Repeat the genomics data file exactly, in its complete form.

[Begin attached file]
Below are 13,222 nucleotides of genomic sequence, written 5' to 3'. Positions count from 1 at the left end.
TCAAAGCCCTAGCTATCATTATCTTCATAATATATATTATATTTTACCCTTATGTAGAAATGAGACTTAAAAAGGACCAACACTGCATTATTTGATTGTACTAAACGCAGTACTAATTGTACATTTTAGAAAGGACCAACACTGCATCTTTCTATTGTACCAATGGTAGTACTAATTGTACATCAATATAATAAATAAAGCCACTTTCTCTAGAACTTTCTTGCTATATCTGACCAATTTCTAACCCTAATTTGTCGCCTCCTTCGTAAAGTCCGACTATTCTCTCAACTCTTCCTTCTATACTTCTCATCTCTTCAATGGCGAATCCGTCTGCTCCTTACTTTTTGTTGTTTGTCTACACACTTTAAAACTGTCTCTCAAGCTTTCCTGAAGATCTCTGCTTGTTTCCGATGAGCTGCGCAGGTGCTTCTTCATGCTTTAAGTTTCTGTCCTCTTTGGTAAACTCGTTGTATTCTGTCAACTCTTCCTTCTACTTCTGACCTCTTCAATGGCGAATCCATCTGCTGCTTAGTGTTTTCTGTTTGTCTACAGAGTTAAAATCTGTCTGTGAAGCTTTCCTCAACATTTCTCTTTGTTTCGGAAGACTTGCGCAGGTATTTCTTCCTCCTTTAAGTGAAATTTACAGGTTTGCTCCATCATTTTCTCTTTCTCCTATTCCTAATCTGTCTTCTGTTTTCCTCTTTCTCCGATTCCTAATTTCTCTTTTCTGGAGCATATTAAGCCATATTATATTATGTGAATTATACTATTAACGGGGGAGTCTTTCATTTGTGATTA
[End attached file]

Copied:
Below are 13,222 nucleotides of genomic sequence, written 5' to 3'. Positions count from 1 at the left end.
TCAAAGCCCTAGCTATCATTATCTTCATAATATATATTATATTTTACCCTTATGTAGAAATGAGACTTAAAAAGGACCAACACTGCATTATTTGATTGTACTAAACGCAGTACTAATTGTACATTTTAGAAAGGACCAACACTGCATCTTTCTATTGTACCAATGGTAGTACTAATTGTACATCAATATAATAAATAAAGCCACTTTCTCTAGAACTTTCTTGCTATATCTGACCAATTTCTAACCCTAATTTGTCGCCTCCTTCGTAAAGTCCGACTATTCTCTCAACTCTTCCTTCTATACTTCTCATCTCTTCAATGGCGAATCCGTCTGCTCCTTACTTTTTGTTGTTTGTCTACACACTTTAAAACTGTCTCTCAAGCTTTCCTGAAGATCTCTGCTTGTTTCCGATGAGCTGCGCAGGTGCTTCTTCATGCTTTAAGTTTCTGTCCTCTTTGGTAAACTCGTTGTATTCTGTCAACTCTTCCTTCTACTTCTGACCTCTTCAATGGCGAATCCATCTGCTGCTTAGTGTTTTCTGTTTGTCTACAGAGTTAAAATCTGTCTGTGAAGCTTTCCTCAACATTTCTCTTTGTTTCGGAAGACTTGCGCAGGTATTTCTTCCTCCTTTAAGTGAAATTTACAGGTTTGCTCCATCATTTTCTCTTTCTCCTATTCCTAATCTGTCTTCTGTTTTCCTCTTTCTCCGATTCCTAATTTCTCTTTTCTGGAGCATATTAAGCCATATTATATTATGTGAATTATACTATTAACGGGGGAGTCTTTCATTTGTGATTA